Top 10 tips for phone prospecting
Blogger: Douglas Driscoll, CEO, Starr Partners
It is said that success leaves clues. Study any of the elite performers in our industry and you will soon discover that one common trait is a commitment to prospecting. They view prospecting as an integral part of their job, not an extension of it. It’s part of their DNA.
There are a myriad of ways in which you can prospect, but in my opinion, nothing is more effective than the good old-fashioned phone call.
Here are my top 10 tips for phone prospecting:
- Mojo – To operate at your optimum level, you must first determine what time of the day you have the highest levels of focus and energy. Real estate trainers will often preach about the best time of day to prospect, but everyone is different, so you need to figure out what works for you. Using an activity log to track and measure your daily activities will help identify when you are at your most productive.
- Power hour – Prospecting sessions need not last longer than an hour, with the focus being on quality, not quantity. These sessions should be fixed appointments in your diary and should not be shifted under any circumstances. Nothing is more important than prospecting!
- Get in the zone – To get the best out of your prospecting sessions you have to remove all distractions. Incoming emails are arguably the biggest distraction, so print off your call list and switch off your computer. If possible, find a private room or a quiet corner of the office to conduct your calls and ask your colleagues not to disturb you.
- Stand up – It is a proven fact that you exert more energy and enthusiasm when standing.
- Use a headset – It is a natural instinct to want to use your hands when you talk, as they are also a communication outlet. Irrespective of the fact the person you’re calling can’t see you, our hands still help us convey the spoken message. Just ask any Italian; they view their arms as an extension of their mouth!
- Develop thick skin – Rejection comes with the territory, so get used to it. Rather than becoming demoralised, view every ‘no’ as a step closer to a ‘yes’.
- Dangle the carrot – Where possible, start the conversation with a hook. “Hello Mrs Smith, it’s Doug from Starr Partners. I have some news that I think you might find interesting. Do you have a couple of minutes?” This line will arouse their curiosity and hopefully capture their attention. You could then go on to tell them about the house that has just sold around the corner etc.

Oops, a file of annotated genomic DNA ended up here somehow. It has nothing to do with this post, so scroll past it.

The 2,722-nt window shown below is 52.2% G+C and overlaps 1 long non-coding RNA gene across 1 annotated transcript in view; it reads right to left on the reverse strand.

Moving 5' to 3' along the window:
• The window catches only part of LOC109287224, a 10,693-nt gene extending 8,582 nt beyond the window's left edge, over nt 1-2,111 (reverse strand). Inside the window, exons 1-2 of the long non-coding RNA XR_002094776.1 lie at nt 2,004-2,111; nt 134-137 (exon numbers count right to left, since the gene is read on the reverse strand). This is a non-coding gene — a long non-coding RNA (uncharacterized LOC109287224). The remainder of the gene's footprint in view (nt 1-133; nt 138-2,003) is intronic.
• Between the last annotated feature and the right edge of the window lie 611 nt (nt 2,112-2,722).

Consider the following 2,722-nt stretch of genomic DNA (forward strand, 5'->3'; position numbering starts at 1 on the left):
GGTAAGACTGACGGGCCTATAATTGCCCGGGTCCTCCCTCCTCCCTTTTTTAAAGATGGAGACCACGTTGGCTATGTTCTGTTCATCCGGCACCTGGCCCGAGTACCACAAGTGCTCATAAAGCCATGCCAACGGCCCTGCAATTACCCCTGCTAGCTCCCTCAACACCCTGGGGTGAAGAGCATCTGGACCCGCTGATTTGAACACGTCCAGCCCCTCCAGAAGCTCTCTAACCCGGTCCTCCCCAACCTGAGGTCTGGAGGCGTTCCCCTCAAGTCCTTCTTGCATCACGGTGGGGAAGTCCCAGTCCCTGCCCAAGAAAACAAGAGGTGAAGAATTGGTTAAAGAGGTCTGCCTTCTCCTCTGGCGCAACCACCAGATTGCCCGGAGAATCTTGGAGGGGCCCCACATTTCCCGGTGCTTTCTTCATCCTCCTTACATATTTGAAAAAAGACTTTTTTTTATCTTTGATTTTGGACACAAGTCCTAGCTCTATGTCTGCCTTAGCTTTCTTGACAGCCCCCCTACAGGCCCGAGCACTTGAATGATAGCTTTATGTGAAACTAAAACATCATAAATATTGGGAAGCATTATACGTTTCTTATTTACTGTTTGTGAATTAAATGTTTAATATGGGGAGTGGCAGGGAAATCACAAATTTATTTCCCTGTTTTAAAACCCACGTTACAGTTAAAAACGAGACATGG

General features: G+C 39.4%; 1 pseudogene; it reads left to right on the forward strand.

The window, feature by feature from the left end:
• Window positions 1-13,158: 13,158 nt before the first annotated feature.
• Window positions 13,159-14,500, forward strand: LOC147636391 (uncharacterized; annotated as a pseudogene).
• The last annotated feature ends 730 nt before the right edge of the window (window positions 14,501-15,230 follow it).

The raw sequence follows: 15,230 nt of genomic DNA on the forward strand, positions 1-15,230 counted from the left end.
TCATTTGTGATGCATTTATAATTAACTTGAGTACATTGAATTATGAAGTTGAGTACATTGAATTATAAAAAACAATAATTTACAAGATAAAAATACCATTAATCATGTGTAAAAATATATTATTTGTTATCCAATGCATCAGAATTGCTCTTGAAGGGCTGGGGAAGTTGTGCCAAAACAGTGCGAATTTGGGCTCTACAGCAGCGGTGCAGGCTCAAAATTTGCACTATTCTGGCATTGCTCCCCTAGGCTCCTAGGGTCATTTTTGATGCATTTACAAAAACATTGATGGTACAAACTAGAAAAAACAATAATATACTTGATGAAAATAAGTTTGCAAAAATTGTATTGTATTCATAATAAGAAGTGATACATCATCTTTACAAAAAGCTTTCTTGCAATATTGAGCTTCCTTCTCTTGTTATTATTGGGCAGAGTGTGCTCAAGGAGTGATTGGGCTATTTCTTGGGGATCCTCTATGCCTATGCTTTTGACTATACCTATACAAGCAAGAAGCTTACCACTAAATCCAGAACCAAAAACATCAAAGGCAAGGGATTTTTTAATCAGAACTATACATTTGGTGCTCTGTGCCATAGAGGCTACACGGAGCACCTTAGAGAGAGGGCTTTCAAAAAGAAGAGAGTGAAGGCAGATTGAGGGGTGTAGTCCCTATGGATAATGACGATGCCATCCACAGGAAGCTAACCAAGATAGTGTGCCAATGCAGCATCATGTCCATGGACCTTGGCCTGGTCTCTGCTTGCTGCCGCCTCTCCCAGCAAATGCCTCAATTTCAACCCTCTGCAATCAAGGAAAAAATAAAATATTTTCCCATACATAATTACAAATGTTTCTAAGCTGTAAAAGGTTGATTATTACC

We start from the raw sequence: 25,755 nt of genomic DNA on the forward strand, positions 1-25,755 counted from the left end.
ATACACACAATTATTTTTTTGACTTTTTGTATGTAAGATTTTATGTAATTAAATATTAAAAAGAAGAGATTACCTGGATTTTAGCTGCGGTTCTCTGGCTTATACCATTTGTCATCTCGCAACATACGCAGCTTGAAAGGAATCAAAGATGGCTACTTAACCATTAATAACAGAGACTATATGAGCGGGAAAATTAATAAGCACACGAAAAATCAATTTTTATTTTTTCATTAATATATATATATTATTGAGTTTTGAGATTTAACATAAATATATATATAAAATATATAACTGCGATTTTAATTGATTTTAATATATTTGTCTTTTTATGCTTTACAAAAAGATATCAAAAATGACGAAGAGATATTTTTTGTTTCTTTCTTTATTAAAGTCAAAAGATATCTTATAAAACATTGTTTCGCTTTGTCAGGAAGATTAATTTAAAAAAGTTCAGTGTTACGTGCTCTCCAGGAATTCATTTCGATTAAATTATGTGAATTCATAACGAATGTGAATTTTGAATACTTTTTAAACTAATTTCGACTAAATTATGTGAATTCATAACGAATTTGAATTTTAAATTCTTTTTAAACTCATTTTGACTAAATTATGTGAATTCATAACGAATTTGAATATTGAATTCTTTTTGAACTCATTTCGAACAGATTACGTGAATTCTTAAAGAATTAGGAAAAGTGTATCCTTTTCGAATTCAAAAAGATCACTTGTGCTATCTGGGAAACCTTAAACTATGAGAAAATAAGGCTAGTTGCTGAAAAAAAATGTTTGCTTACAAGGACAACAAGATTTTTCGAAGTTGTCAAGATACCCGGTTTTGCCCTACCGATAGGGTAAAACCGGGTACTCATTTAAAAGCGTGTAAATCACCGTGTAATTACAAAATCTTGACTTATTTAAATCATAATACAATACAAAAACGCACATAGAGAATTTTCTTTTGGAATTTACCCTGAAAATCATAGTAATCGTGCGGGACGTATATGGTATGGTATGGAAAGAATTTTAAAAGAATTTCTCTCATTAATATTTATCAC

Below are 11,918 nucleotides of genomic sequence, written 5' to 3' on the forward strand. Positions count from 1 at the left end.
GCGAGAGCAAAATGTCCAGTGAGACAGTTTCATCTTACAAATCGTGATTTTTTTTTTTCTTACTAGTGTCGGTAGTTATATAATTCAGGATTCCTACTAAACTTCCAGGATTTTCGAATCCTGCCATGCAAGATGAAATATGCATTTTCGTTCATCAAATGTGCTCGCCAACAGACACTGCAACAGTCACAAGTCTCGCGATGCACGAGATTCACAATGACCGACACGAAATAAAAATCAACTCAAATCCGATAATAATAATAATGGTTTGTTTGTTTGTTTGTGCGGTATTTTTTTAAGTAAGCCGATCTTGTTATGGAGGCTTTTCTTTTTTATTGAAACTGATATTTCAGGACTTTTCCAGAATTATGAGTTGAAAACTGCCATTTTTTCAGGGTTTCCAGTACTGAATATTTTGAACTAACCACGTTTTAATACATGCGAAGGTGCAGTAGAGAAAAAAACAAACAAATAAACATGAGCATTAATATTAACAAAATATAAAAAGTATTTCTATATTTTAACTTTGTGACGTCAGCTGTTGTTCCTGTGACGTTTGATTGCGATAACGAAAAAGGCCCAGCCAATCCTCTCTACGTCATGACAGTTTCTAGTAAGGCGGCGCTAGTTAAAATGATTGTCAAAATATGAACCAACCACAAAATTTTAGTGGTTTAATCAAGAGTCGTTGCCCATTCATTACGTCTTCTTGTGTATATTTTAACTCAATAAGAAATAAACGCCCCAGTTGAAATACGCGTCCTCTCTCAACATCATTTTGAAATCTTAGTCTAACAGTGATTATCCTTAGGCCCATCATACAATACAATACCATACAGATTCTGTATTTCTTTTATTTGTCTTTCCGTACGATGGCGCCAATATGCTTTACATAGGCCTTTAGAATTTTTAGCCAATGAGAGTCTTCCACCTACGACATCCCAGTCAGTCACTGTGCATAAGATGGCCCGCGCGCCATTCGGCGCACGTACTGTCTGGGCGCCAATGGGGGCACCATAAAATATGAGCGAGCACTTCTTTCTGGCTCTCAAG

- Use different bait – It is very likely you will be conversing with your prospect over the course of several months (and sometimes years), so mix it up as much as possible. Monotony is likely to lead to the prospect becoming disenchanted. Taking copious notes will help avoid repetition and serve as an aide memoire. And remember, strong relationships are built on information, not promotion.
- Leave the right message – Prospecting should be measured by the number of connections, not by the number of calls. When you do end up talking to an answer machine though, leaving the right message is critical. If you are cold calling, avoid leaving your company name on your message. Whether we like it or not, people aren’t always that keen on talking to estate agents, so are unlikely to be in any great rush to return your call. This simple step will see your call-back rate increase dramatically.
- Practice makes perfect – It doesn’t matter how good you are at prospecting (or how good you think you are), you must continue to refine the process. Practice makes perfect, so role play with colleagues on a regular basis.
In my view, the most difficult part of prospecting is actually getting started - all cats love fish but hate getting their paws wet. Happy prospecting!
ABOUT THE AUTHOR
Douglas Driscoll is CEO of Starr Partners, and was named Industry Thought Leader of the Year at the Real Estate Business Awards 2016. Originally from the UK, Douglas is widely regarded as one of the industry’s preeminent thought leaders, and is lauded for his dynamic and pioneering approach.